Russia and Belarus Sanctions Update – March 11, 2022

Key Takeaways:

  • The Biden administration has announced a ban on imports of Russian energy products and a ban on new investments in the Russian energy sector.
  • The new general license provides a wind-down period until April 22, 2022 for the import of some energy from Russia, in accordance with the agreement entered into before March 8, 2022.
  • The EU and the United Kingdom have expanded their sanctions against Russia and Belarus, including additional sanctions on alligators.
  • Finsen has issued a warning to all financial institutions to be vigilant against attempts to circumvent broad sanctions and other sanctions related to the invasion of Ukraine.


I. The Biden administration imposes import and investment sanctions on Russian energy

On March 8, 2022, the Biden administration announced its much-anticipated embargo on imports of Russian oil and other energy-related products, in response to Russia’s invasion of Ukraine. Executive Order (“EO”) 14066 Prohibited:

  1. Import of “crude oil”; Petroleum; Petroleum fuels, oils and their distillation products; Liquefied natural gas; Coal and coal products “originated in the Russian Federation.
  2. New investment by US people in the energy sector of the Russian Federation. The US Department of the Treasury Office of Foreign Assets Control (“OFAC”) has provided guidelines that the “energy sector” includes “purchasing, exploration, extraction, drilling, mining, harvesting, production, refining, liquefaction, gasification, restructuring, conversion.” , Petroleum, natural gas, liquefied natural gas, natural gas liquids, or other products capable of producing petroleum products or energy, such as enrichment, manufacture or transportation, development, production, nuclear, electric, thermal And the production, transmission or exchange of energy in any way, including renewable.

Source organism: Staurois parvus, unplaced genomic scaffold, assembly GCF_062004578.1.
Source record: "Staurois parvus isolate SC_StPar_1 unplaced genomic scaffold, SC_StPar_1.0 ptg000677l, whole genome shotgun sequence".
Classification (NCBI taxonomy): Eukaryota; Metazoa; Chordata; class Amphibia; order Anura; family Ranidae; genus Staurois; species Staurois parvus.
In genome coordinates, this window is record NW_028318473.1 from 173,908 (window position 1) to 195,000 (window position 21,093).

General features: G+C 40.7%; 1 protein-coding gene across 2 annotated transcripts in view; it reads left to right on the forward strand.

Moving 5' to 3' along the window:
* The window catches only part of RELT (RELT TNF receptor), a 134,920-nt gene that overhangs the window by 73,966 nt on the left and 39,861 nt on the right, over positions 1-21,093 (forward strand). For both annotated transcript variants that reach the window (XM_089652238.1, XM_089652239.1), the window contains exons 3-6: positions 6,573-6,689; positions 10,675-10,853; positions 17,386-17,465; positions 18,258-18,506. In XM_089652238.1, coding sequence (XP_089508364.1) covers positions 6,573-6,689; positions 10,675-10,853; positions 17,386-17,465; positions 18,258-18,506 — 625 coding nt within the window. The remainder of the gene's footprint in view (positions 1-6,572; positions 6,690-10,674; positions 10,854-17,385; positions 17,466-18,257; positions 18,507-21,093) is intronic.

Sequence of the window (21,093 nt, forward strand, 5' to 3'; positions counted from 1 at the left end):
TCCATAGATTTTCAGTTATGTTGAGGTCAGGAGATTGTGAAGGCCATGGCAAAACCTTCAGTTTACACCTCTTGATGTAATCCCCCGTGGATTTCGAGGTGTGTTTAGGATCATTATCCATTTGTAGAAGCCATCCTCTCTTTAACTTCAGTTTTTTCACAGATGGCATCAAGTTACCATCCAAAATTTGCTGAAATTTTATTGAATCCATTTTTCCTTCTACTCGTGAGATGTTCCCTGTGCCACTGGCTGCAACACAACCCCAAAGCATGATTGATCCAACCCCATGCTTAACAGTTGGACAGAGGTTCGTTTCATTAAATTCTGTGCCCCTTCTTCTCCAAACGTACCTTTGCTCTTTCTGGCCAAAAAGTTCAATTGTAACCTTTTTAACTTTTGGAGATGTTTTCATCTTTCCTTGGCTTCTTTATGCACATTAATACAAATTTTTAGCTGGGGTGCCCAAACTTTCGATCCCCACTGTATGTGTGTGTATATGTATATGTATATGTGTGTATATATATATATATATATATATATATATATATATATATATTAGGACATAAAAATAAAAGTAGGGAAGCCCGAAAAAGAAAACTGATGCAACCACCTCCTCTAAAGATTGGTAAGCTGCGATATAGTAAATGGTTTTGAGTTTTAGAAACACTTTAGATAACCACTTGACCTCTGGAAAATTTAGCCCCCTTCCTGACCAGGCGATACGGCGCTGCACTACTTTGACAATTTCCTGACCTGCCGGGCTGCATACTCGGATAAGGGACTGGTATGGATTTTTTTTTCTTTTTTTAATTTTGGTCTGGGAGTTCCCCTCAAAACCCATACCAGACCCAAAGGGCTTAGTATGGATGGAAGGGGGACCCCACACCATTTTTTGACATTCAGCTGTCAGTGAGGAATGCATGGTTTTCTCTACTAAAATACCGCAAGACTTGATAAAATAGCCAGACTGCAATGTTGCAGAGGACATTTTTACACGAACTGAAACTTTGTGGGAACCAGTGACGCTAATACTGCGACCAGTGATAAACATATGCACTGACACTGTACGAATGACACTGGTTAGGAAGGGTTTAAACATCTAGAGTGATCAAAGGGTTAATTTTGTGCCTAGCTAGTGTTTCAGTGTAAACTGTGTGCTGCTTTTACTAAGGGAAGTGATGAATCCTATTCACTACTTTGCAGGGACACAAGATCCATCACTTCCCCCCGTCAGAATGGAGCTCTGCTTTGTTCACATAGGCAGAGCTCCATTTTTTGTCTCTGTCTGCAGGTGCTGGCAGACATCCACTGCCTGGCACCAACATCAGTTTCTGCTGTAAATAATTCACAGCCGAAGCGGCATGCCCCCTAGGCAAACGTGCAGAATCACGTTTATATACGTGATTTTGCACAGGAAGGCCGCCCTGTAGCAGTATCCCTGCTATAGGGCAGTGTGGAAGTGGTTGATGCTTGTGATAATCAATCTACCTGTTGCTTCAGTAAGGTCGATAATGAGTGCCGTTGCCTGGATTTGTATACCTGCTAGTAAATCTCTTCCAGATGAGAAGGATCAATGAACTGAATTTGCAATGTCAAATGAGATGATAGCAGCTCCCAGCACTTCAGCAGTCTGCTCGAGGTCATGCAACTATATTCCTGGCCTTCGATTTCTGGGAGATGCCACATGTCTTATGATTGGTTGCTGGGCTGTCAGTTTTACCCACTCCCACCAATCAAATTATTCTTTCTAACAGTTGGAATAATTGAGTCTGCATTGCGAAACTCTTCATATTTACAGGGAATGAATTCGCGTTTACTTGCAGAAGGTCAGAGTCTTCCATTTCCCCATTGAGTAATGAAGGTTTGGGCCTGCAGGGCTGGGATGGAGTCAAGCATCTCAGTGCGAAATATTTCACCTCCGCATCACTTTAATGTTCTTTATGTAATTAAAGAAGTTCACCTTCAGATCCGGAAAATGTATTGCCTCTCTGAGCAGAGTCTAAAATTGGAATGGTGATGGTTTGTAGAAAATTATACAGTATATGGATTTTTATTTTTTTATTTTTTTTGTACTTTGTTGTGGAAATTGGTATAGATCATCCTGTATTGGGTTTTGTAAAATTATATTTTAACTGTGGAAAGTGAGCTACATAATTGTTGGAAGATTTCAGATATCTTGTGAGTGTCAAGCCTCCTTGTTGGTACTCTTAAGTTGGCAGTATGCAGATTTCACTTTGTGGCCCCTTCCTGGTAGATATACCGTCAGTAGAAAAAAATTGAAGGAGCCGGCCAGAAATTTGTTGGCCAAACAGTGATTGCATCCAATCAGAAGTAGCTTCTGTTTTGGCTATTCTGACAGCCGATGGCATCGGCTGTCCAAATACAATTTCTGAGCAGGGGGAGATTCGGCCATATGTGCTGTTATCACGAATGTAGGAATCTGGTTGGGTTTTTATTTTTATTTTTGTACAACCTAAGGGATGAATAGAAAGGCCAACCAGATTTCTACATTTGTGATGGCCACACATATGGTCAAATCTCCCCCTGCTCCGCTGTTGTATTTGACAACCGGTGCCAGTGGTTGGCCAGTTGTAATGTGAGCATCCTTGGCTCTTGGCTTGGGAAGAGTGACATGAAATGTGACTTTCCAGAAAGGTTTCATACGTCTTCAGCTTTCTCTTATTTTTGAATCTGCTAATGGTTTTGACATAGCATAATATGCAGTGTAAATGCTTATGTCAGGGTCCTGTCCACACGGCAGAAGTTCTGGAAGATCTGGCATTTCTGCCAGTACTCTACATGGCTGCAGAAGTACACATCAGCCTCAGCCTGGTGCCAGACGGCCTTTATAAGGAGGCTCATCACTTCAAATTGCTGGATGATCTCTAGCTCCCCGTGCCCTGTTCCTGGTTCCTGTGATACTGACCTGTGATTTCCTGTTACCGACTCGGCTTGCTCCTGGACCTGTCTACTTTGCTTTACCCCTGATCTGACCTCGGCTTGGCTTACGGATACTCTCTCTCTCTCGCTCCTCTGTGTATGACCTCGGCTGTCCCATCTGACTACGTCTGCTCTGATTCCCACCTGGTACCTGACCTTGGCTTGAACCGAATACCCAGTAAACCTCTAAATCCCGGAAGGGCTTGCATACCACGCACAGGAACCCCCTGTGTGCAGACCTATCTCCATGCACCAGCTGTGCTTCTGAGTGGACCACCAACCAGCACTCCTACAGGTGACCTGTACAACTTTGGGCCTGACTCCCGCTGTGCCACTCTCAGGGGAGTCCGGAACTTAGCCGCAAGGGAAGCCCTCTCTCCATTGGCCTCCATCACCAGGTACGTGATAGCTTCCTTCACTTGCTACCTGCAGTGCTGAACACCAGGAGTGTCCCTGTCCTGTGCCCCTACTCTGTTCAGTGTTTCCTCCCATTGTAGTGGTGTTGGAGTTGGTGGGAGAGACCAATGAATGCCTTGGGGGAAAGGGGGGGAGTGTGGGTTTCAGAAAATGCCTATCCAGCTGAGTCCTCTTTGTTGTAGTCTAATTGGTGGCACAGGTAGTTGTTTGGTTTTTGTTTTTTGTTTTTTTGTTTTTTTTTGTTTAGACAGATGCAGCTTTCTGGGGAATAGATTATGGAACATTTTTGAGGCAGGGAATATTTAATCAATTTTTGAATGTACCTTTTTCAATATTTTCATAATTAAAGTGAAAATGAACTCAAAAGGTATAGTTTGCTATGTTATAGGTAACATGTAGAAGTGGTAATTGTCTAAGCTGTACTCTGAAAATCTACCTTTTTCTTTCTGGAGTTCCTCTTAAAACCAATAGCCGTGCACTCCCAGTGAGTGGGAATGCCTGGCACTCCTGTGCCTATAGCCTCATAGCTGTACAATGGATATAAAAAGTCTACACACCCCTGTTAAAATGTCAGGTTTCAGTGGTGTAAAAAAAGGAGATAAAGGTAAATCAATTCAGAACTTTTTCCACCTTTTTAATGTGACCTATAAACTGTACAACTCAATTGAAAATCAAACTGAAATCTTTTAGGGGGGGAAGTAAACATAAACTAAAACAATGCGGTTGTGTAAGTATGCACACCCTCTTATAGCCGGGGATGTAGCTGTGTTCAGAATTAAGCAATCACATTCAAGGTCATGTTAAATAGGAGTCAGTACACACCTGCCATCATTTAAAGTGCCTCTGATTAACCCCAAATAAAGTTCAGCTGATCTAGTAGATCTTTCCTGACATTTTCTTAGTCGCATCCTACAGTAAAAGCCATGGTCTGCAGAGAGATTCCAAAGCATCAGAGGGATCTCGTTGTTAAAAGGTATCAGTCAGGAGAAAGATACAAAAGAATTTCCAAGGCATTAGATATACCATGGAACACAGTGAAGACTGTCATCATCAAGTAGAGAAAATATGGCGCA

3. Any approval, financing, benefit or guarantee by any U.S. person, wherever it may be, any transaction by a foreign person where performed by a U.S. person or within the United States, will be prohibited by that foreign person.

The OFAC has issued FAQ guidelines to clarify that restrictions on new investments in the Russian energy sector under EO 14066 do not apply to energy sector activity beginning before March 8, 2022. Furthermore, OFAC has also made it clear that transactions have been made to release existing commitments. Comply with EO 14066 or redirect to shipment-in-process is not prohibited. In addition, OFAC has issued a new General License 16, which approves all transactions for the importation of crude oil, petroleum, petroleum fuels, oils and their distilled, liquefied natural products from Russia between April 22, 2022. Gas, coal and coal products as per written agreement or agreement before March 8, 2022.